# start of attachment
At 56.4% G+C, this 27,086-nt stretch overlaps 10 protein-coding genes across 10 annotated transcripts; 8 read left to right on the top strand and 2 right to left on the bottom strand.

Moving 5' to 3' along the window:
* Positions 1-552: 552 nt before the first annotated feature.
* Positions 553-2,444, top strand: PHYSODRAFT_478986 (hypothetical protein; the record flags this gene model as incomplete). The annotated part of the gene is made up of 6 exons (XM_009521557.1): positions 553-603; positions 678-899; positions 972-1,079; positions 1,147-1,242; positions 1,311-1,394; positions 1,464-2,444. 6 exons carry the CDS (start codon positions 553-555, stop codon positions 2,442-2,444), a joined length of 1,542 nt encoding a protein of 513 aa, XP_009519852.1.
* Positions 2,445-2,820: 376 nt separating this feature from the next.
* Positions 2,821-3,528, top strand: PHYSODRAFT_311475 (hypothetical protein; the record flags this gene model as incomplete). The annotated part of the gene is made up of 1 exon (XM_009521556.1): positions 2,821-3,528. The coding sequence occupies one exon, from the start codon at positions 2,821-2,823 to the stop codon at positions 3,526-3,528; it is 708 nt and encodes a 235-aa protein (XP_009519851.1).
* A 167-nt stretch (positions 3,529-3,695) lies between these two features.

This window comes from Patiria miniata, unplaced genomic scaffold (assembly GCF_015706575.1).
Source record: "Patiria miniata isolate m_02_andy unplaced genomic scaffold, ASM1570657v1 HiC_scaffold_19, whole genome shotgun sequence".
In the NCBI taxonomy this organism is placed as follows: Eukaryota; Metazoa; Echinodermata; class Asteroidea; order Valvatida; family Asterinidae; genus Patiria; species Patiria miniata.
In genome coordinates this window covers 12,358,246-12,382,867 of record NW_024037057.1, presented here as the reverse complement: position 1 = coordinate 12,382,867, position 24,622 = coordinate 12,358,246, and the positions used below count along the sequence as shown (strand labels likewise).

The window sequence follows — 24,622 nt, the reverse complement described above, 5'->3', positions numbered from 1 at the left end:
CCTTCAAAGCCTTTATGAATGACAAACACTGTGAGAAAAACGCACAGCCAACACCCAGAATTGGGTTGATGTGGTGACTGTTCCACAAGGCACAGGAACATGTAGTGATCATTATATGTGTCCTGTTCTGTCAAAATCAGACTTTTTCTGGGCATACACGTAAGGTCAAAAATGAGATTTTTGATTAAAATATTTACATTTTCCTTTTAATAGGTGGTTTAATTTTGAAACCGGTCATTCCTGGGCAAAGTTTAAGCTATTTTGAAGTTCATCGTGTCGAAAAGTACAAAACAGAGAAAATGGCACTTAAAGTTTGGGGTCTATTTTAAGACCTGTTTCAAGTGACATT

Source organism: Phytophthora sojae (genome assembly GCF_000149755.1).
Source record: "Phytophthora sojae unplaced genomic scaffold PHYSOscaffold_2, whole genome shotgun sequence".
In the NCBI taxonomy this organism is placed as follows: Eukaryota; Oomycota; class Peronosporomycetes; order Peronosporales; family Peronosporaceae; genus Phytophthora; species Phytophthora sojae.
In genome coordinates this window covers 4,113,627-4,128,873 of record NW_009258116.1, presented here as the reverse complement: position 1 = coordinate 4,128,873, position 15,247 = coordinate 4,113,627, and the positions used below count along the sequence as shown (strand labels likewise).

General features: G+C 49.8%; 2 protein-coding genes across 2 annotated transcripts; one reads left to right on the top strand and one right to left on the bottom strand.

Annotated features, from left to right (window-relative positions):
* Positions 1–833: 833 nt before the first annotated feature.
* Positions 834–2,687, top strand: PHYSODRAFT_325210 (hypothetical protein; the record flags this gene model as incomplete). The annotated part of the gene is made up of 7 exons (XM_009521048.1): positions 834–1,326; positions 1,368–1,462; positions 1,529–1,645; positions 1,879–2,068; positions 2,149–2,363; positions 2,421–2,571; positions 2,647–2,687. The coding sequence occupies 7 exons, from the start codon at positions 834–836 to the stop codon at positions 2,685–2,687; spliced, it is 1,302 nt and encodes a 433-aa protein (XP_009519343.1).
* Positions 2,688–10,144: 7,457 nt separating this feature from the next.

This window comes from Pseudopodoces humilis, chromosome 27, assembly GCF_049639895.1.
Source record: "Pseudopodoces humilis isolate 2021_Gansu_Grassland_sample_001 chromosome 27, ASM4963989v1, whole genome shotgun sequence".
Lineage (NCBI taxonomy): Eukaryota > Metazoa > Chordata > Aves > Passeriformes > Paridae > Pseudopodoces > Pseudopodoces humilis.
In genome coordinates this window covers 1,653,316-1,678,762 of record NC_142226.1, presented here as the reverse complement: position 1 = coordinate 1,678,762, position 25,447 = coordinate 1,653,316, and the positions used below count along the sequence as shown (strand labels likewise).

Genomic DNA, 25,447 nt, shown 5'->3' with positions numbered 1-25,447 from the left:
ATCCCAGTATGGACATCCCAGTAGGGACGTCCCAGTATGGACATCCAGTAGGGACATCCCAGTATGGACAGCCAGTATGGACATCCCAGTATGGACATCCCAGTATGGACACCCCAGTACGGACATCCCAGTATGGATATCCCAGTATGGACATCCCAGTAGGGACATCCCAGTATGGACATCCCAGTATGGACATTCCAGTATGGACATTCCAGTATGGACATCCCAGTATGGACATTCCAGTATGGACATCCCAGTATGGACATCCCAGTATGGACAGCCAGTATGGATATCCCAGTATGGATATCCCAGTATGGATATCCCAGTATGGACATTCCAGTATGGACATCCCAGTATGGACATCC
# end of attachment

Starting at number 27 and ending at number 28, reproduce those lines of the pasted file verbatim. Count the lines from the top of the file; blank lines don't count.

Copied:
Genomic DNA, 25,447 nt, shown 5'->3' with positions numbered 1-25,447 from the left:
ATCCCAGTATGGACATCCCAGTAGGGACGTCCCAGTATGGACATCCAGTAGGGACATCCCAGTATGGACAGCCAGTATGGACATCCCAGTATGGACATCCCAGTATGGACACCCCAGTACGGACATCCCAGTATGGATATCCCAGTATGGACATCCCAGTAGGGACATCCCAGTATGGACATCCCAGTATGGACATTCCAGTATGGACATTCCAGTATGGACATCCCAGTATGGACATTCCAGTATGGACATCCCAGTATGGACATCCCAGTATGGACAGCCAGTATGGATATCCCAGTATGGATATCCCAGTATGGATATCCCAGTATGGACATTCCAGTATGGACATCCCAGTATGGACATCC